The Particle Accelerator Experiment That Could Rewrite the History of the Printing Press


I’m just a little nervous. In my proper hand, I’m holding a priceless piece of human historical past. And that is not hyperbole. It’s a weathered black binder, emblazoned with gold textual content on the entrance. In Gothic-style textual content it reads “A Leaf of The Gutenberg Bible (1450 – 1455).”

Yes, that Gutenberg Bible. These unique pages, that date again to the Fifteenth century, have come to the SLAC National Accelerator Laboratory in Northern California to be blasted by a high-powered X-ray. Along with the Bible pages, a Fifteenth-century Korean Confucian textual content, a web page from the Canterbury Tales written within the 14th century and different western and jap paperwork are set to endure the barrage. Researchers are hoping that inside the pages of those priceless paperwork lie clues to the evolution of 1 humankind’s most vital innovations: the printing press.

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A web page from an unique Gutenberg Bible (1450-1455 AD) is scanned by a beam from SLAC’s synchrotron particle accelerator.


SLAC National Accelerator Laboratory

“What we’re trying to learn is the elemental composition of the inks, the papers, and perhaps any residues of the typefaces that are used in these Western and Eastern printings,” stated imaging advisor Michael Toth.

For centuries, it was generally believed Johannes Gutenberg invented the printing press round 1440 AD in Germany. He’s thought to have printed 180 Bibles (fewer than 50 are recognized to exist right now). But extra just lately, historians have uncovered proof that Korean Buddhists started printing round 1250 AD.

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A web page of the Gutenberg Bible from the First and Second Epistles of Peter, mid-Fifteenth century.


Jacqueline Ramseyer Orrell/SLAC National Accelerator Laboratory

“What is not known is whether those two inventions were completely separate, or whether there was an information flow,” stated Uwe Bergmann, a professor of physics on the University of Wisconsin. “If there was an information flow, it would have been, of course, from Korea, to the west to Gutenberg.”

To put it extra plainly: Was Gutenberg’s invention primarily based, at the least partly, on Eastern know-how? That’s the place the Stanford Synchrotron Radiation Light Source is available in. 

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The Spring and Autumn Annals, Confucius, c. 1442.


Jacqueline Ramseyer Orrell/SLAC National Accelerator Laboratory

A synchrotron is a particle accelerator that fires electrons into an enormous ring formed tunnel to be able to generate X-rays (versus SLAC’s extra well-known linear particle accelerator, the two-mile lengthy LCLS). These X-rays give scientists the power to check the structural and chemical properties of matter. To see precisely how they’re utilizing SSRL to check the priceless paperwork, watch the video above.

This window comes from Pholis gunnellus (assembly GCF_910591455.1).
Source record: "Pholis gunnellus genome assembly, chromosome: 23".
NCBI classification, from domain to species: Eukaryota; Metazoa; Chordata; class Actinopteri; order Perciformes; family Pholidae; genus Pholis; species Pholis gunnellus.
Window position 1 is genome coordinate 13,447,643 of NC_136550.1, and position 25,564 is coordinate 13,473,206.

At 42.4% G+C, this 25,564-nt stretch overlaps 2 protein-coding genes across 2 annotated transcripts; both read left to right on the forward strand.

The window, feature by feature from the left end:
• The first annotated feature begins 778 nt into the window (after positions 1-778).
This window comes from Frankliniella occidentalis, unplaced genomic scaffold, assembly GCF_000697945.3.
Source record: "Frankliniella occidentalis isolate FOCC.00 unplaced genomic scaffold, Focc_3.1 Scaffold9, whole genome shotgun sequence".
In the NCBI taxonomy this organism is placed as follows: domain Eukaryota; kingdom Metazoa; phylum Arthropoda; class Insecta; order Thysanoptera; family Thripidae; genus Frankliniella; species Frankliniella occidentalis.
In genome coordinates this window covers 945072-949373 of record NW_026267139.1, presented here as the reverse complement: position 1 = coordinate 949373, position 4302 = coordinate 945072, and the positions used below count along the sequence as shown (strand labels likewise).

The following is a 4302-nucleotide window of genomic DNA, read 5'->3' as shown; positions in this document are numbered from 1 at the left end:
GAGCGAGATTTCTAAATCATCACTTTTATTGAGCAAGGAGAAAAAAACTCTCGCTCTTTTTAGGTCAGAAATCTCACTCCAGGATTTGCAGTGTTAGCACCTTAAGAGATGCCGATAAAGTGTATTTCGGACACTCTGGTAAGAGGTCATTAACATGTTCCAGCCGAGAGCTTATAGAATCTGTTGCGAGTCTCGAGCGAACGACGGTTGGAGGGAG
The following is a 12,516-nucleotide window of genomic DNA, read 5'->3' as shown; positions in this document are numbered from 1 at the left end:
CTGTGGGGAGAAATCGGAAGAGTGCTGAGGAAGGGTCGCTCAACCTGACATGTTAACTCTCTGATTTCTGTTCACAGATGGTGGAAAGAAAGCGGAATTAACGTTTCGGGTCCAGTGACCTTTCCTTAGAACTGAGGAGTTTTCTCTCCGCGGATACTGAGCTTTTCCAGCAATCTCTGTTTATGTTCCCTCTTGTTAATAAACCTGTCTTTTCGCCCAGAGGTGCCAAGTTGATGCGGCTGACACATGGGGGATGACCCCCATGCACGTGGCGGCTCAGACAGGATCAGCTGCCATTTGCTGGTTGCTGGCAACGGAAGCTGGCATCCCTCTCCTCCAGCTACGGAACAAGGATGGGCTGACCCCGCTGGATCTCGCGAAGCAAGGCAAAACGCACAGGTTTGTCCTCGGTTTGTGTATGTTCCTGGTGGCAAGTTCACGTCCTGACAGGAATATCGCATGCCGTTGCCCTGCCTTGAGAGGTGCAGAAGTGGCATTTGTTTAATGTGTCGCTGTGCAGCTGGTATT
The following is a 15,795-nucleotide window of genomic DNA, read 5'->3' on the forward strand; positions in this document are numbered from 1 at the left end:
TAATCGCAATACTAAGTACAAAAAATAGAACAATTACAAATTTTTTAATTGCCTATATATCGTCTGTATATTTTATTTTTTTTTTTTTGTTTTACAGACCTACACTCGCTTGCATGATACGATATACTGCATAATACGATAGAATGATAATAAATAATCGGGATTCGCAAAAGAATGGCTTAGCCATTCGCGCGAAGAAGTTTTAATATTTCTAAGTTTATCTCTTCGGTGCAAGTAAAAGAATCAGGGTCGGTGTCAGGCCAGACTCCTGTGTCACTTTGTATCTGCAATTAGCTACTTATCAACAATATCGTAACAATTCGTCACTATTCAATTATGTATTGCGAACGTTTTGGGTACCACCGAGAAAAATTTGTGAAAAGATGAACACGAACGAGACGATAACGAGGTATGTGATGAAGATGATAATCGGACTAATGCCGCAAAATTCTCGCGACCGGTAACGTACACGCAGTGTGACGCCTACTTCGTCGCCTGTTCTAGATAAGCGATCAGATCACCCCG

By firing the SSRL’s thinner-than-a-human-hair X-ray beam at a block of textual content on a doc, researchers can create two-dimensional chemical maps that element components current in every pixel. It’s a way referred to as X-ray fluorescence imaging, or XRF.

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The Stanford Synchrotron Radiation Lightsource (SSRL) on the SLAC National Accelerator Laboratory.


SLAC National Accelerator Laboratory

“The atoms in that sample emit light, and we can track which elements that light must have come from on the periodic table,” stated Minhal Gardezi, a PhD scholar engaged on the mission. 

Though the SSRL’s X-rays are highly effective, they do not harm the paperwork, giving scientists a holistic view of the molecules that make up the traditional texts. They additionally give them the power to search for hint metals that historians say shouldn’t be within the ink. That would point out they in all probability got here from the printing press themselves. “That would mean we could learn something about the alloys which were used in Korea and by Gutenberg and then maybe later by others,” Bergmann stated.

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Scientists can use X-rays to create two-dimensional chemical maps of historic texts like this Confucian doc.


Mike Toth/SLAC National Accelerator Laboratory

If they discover similarities within the chemical compositions of the paperwork, that might contribute to ongoing analysis into the variations and similarities of the printing applied sciences, and whether or not there was an alternate of knowledge from East Asian cultures to the West.

However, each scientist I talked with on the mission made it clear that even when similarities between the 2 paperwork are discovered, it would not definitively show one know-how influenced the opposite.

The paperwork are on mortgage from non-public collections, the Stanford Library and archives in Korea. The analysis at SLAC is a component of a bigger mission led by UNESCO referred to as From Jikji to Gutenberg. The findings shall be introduced on the Library of Congress subsequent April.

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